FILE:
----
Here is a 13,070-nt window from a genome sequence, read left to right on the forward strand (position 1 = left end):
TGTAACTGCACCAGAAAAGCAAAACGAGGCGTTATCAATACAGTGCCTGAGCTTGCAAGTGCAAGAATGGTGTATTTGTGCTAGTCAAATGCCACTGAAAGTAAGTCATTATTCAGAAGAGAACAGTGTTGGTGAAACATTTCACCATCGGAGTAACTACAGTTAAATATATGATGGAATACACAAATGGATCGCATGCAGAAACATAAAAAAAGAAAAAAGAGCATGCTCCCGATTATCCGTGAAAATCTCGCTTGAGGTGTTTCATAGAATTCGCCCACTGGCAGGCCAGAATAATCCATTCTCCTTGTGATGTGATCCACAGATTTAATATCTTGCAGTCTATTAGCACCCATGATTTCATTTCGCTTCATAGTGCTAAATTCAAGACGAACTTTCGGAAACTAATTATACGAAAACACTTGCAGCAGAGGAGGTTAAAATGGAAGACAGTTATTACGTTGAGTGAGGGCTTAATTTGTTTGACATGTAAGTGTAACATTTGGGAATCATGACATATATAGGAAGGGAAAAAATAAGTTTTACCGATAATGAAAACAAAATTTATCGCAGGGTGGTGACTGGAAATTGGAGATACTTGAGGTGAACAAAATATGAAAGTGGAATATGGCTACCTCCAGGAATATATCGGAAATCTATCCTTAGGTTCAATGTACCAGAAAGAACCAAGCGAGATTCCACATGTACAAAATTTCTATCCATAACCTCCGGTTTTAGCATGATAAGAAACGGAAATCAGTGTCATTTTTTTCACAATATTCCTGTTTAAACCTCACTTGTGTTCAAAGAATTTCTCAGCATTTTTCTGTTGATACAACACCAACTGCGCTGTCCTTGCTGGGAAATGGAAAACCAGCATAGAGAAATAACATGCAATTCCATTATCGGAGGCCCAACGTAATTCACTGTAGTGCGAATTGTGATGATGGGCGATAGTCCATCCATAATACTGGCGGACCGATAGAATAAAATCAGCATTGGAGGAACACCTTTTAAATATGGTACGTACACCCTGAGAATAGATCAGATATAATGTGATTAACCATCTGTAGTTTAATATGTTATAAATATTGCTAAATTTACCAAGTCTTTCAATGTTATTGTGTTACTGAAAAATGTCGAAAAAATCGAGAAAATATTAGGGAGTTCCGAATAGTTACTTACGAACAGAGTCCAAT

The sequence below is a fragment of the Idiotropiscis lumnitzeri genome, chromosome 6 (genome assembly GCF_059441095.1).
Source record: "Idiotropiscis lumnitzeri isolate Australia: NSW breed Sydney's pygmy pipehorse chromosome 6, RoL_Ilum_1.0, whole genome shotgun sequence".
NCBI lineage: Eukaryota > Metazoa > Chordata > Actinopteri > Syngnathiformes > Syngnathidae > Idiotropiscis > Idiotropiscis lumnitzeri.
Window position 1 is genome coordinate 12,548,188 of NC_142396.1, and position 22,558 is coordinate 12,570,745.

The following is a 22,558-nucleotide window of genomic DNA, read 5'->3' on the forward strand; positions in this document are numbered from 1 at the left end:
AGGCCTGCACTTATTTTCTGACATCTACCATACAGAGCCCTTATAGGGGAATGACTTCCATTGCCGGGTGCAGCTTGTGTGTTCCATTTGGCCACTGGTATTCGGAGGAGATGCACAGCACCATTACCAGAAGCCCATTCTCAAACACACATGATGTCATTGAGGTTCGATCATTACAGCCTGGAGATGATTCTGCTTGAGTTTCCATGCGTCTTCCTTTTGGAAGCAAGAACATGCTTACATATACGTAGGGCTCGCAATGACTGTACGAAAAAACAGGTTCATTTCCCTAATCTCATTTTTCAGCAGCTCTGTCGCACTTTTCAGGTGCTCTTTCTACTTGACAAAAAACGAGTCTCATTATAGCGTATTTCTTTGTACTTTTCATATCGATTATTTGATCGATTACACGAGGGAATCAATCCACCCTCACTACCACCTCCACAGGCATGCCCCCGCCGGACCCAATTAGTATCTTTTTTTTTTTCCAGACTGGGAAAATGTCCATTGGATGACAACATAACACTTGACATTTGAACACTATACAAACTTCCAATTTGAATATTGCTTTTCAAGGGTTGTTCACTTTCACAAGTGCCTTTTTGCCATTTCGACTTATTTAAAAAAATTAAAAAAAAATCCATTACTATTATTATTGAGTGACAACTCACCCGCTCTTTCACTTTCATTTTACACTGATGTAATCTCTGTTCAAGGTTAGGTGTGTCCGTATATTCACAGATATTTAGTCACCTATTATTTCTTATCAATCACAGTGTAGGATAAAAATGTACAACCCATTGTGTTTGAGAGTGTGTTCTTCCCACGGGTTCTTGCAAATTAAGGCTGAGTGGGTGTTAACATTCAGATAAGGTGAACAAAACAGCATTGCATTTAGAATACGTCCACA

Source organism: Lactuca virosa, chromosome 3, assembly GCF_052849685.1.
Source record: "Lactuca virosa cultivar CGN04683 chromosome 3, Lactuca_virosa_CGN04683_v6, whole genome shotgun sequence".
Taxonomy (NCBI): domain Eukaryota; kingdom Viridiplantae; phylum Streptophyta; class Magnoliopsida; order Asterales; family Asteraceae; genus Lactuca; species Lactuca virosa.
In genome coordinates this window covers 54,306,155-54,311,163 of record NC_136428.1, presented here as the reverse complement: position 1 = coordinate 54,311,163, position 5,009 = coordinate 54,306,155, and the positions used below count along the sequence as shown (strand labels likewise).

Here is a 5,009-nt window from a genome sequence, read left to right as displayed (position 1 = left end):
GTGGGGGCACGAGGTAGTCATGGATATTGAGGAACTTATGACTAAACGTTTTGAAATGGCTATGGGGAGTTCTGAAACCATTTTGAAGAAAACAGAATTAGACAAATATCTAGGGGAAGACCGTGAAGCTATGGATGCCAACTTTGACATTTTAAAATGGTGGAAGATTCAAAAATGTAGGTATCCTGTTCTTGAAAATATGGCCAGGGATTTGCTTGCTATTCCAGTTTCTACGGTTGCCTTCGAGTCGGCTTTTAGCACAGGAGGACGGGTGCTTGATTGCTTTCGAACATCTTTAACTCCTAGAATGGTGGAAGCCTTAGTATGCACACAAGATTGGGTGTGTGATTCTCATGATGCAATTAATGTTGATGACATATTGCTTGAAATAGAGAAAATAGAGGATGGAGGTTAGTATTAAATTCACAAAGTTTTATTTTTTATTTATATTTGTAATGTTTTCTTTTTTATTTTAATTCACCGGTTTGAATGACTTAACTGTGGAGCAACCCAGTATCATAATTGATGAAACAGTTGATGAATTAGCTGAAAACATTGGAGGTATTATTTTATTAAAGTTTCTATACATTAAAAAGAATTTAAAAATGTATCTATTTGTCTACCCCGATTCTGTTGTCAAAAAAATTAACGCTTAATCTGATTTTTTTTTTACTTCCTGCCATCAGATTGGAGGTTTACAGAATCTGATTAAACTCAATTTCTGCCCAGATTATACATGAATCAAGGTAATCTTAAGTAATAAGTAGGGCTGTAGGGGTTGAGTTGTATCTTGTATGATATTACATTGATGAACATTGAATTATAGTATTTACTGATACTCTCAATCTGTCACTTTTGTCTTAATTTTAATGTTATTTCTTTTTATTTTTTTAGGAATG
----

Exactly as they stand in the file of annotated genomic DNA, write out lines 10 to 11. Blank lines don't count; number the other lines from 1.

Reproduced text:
Source record: "Lactuca virosa cultivar CGN04683 chromosome 3, Lactuca_virosa_CGN04683_v6, whole genome shotgun sequence".
Taxonomy (NCBI): domain Eukaryota; kingdom Viridiplantae; phylum Streptophyta; class Magnoliopsida; order Asterales; family Asteraceae; genus Lactuca; species Lactuca virosa.